Amelanchier laevis

Amelanchier  in bloom

Amelanchier laevis berries
Amelanchier  berries (Photo credit –


Although it’s snowing again, it’s not too soon to start thinking about which plants you’d like to add to your landscape once Spring actually arrives.

Continuing with the theme of native plants, I’d like to mention two understory trees. The first is Amelanchier (Serviceberry, Shadbush). A.grandiflora has been crossed with other species to create some lovely, three season hybrids. The best of the hybrids are probably ‘Autumn Brilliance’ and ‘Robin Hill’. The leaves are a dark green, medium sized oval. Early May sees lightly fragrant, white flowers on ‘Autumn Brilliance’ and ones that are tinged with pink on ‘Robin Hill’. Those flowers are followed in June by pink and then blue berries. The fruit is edible to humans and grown as a food crop but good luck getting them before the birds who will eat them as soon as they ripen.

Fall foliage color of Amelanchier

Fall foliage color of Amelanchier

‘Autumn Brilliance’ can be grown as a large bushy shrub or small tree and has bright red foliage in the fall while ‘Robin Hill’ is grown only as a clump form tree and its fall foliage varies from yellow to red. Both grow approximately 25’ tall and 15’ in diameter in full sun or partial shade. These Amelanchier develop a deep, spreading root system if watered well for the first few years, a characteristic that makes Amelanchier somewhat drought tolerant but they do prefer average to moist soil. Deer tend to ignore them – hallelujah!

A.laevis (Alleghany Serviceberry) is similar and also sold as a clump form tree.

Cercis canadensis on the High Line last spring

Cercis canadensis on the High Line last spring

Cercis canadensis flowers

Cercis canadensis flowers in Nashville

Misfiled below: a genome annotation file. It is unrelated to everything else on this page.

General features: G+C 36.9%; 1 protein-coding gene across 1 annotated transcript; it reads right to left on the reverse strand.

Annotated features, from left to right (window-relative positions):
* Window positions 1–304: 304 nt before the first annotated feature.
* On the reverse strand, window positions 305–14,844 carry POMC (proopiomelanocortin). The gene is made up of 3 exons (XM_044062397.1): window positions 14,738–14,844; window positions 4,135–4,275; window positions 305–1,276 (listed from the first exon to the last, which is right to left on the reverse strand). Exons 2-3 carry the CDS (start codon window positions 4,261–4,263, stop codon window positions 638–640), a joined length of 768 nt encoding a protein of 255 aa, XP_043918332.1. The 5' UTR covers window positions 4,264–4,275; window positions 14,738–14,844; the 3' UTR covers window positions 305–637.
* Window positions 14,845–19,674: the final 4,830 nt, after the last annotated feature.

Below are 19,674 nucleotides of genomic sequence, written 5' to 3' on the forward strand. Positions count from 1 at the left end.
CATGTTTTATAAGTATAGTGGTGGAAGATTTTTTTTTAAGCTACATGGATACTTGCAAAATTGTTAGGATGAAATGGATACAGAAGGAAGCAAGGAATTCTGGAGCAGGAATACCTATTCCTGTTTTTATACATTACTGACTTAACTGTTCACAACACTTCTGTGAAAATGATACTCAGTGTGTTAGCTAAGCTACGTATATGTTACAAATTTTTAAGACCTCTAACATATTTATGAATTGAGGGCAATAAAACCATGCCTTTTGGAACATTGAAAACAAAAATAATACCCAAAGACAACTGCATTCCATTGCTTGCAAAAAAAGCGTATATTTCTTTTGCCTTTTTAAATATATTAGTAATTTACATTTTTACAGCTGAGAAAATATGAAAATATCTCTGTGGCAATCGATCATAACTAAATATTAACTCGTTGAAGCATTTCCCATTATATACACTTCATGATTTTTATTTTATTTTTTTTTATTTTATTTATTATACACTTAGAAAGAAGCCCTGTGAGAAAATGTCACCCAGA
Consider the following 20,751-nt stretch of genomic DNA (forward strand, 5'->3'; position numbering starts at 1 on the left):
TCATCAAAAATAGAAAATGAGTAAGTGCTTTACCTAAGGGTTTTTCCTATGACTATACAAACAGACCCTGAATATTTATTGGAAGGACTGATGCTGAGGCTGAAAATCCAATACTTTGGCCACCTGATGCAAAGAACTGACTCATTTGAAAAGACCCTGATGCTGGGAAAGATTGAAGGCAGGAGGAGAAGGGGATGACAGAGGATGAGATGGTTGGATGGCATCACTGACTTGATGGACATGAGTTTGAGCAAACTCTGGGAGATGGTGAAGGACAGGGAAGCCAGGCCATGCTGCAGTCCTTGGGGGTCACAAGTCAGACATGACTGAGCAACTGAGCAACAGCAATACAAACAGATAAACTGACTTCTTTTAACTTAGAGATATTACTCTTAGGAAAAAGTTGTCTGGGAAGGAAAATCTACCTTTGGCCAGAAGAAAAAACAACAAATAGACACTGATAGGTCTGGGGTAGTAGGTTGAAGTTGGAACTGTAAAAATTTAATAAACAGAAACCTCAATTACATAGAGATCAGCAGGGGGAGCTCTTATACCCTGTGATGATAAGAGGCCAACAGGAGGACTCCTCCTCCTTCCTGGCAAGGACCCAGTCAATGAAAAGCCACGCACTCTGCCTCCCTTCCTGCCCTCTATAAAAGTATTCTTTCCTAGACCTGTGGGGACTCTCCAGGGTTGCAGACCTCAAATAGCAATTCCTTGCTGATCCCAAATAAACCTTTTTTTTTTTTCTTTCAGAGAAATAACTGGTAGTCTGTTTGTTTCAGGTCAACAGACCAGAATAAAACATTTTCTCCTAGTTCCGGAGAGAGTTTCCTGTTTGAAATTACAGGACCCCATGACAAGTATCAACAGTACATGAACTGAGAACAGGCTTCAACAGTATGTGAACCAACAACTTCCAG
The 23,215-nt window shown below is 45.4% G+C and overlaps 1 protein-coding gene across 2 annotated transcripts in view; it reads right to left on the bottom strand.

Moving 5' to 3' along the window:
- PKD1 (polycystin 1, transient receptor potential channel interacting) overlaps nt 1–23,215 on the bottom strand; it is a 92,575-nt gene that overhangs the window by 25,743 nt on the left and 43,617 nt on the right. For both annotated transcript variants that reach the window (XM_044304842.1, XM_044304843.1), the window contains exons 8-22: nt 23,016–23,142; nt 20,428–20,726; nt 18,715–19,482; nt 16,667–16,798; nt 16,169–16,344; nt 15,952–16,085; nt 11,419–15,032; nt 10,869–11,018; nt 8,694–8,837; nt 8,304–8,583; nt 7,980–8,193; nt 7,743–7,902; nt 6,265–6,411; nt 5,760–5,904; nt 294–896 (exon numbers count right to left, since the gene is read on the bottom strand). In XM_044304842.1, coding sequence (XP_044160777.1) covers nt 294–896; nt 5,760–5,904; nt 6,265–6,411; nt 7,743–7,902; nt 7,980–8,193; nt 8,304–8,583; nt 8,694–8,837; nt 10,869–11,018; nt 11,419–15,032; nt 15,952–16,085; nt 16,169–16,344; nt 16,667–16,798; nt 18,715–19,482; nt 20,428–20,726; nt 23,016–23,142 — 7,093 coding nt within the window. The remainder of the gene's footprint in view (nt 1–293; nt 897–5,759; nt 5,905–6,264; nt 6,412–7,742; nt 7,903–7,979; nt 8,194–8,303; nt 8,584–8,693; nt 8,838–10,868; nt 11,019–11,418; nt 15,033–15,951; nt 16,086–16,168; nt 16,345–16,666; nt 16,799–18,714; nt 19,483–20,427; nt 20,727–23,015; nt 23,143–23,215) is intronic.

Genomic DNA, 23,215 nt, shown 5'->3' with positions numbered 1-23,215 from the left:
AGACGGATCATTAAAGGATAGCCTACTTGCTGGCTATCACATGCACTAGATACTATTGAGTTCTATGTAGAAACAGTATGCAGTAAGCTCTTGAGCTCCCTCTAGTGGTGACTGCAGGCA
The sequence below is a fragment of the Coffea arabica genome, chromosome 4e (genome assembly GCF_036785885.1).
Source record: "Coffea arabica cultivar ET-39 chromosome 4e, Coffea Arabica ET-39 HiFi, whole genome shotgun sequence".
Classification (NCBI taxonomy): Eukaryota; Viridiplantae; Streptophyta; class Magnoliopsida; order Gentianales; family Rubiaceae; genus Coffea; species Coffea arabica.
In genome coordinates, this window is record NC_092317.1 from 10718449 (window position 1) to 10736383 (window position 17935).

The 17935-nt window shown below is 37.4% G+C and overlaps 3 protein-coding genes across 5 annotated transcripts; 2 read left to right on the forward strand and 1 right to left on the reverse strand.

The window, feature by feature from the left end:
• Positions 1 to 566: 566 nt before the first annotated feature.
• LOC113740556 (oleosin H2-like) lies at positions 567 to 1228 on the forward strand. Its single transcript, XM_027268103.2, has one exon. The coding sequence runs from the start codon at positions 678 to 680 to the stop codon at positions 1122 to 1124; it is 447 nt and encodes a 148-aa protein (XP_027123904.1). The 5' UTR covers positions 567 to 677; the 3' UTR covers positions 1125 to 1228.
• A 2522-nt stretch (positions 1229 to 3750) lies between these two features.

The second tree, Cercis canadensis (Eastern Redbud) is noticed, if not identified, by many people because of its beautiful lavender pink, delicate blossoms. An April/May bloomer, the buds cover the branches and the heart-shaped leaves do not appear until after the tree flowers. It usually grows 20-25’ high and wide but there is now a cultivar named ‘Covey’ that is a weeper with zig zag branching; it only grows 8-10’ tall. It was introduced by Tim Brotzman who has a nursery in LakeCounty.

Cercis canadensis seedpods

Cercis canadensis seedpods (Phtoto credit –

Cercis canadensis fall foliage

Cercis canadensis fall foliage (Photo credit – Karen Tiffany)


The flowers are followed by long seedpods that are very attractive and often remain through the winter. Fall foliage is yellow. It is easily grown in well-drained soils with average to medium moisture and in full sun to partial shade. Plants perform best in with regular and consistent moisture. Since this tree does not transplant well, it should be planted when young and left undisturbed.

Cercis has several cultivars. ‘Forest Pansy’ has purple leaves and ‘Hearts of Gold’ has golden yellow foliage that does not burn. Both cultivars show their best color in full sun. There is also a variegated leaf cultivar called ‘Silver Cloud’ but it is scarce.

If you are considering planting any trees this year, consider one of these. Remember that planting trees is a gift to future generations.